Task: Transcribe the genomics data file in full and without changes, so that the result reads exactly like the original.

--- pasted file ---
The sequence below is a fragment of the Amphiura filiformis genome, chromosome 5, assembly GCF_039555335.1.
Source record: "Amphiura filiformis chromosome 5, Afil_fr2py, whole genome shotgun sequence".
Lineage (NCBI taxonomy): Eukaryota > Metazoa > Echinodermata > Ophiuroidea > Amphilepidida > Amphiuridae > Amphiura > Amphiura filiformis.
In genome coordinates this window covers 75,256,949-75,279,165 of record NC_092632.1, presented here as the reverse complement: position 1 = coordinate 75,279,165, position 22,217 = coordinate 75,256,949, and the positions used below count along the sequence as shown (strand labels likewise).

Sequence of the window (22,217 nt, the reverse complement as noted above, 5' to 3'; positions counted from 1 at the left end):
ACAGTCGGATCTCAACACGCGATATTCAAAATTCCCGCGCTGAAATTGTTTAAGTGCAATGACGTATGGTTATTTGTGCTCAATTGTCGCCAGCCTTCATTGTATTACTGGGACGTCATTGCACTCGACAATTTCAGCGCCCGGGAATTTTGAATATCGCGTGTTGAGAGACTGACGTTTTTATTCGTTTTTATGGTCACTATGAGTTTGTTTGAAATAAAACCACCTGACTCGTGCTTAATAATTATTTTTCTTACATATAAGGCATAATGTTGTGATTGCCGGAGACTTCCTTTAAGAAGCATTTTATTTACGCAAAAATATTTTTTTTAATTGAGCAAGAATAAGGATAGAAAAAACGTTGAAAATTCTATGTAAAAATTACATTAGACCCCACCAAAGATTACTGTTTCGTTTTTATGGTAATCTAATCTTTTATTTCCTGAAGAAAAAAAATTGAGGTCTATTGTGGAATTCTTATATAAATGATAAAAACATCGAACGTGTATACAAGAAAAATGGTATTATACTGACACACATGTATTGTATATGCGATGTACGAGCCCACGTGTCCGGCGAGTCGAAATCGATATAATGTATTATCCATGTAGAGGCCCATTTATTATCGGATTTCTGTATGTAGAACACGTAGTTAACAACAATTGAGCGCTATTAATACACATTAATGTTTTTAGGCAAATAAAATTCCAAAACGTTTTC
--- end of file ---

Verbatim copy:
The sequence below is a fragment of the Amphiura filiformis genome, chromosome 5, assembly GCF_039555335.1.
Source record: "Amphiura filiformis chromosome 5, Afil_fr2py, whole genome shotgun sequence".
Lineage (NCBI taxonomy): Eukaryota > Metazoa > Echinodermata > Ophiuroidea > Amphilepidida > Amphiuridae > Amphiura > Amphiura filiformis.
In genome coordinates this window covers 75,256,949-75,279,165 of record NC_092632.1, presented here as the reverse complement: position 1 = coordinate 75,279,165, position 22,217 = coordinate 75,256,949, and the positions used below count along the sequence as shown (strand labels likewise).

Sequence of the window (22,217 nt, the reverse complement as noted above, 5' to 3'; positions counted from 1 at the left end):
ACAGTCGGATCTCAACACGCGATATTCAAAATTCCCGCGCTGAAATTGTTTAAGTGCAATGACGTATGGTTATTTGTGCTCAATTGTCGCCAGCCTTCATTGTATTACTGGGACGTCATTGCACTCGACAATTTCAGCGCCCGGGAATTTTGAATATCGCGTGTTGAGAGACTGACGTTTTTATTCGTTTTTATGGTCACTATGAGTTTGTTTGAAATAAAACCACCTGACTCGTGCTTAATAATTATTTTTCTTACATATAAGGCATAATGTTGTGATTGCCGGAGACTTCCTTTAAGAAGCATTTTATTTACGCAAAAATATTTTTTTTAATTGAGCAAGAATAAGGATAGAAAAAACGTTGAAAATTCTATGTAAAAATTACATTAGACCCCACCAAAGATTACTGTTTCGTTTTTATGGTAATCTAATCTTTTATTTCCTGAAGAAAAAAAATTGAGGTCTATTGTGGAATTCTTATATAAATGATAAAAACATCGAACGTGTATACAAGAAAAATGGTATTATACTGACACACATGTATTGTATATGCGATGTACGAGCCCACGTGTCCGGCGAGTCGAAATCGATATAATGTATTATCCATGTAGAGGCCCATTTATTATCGGATTTCTGTATGTAGAACACGTAGTTAACAACAATTGAGCGCTATTAATACACATTAATGTTTTTAGGCAAATAAAATTCCAAAACGTTTTC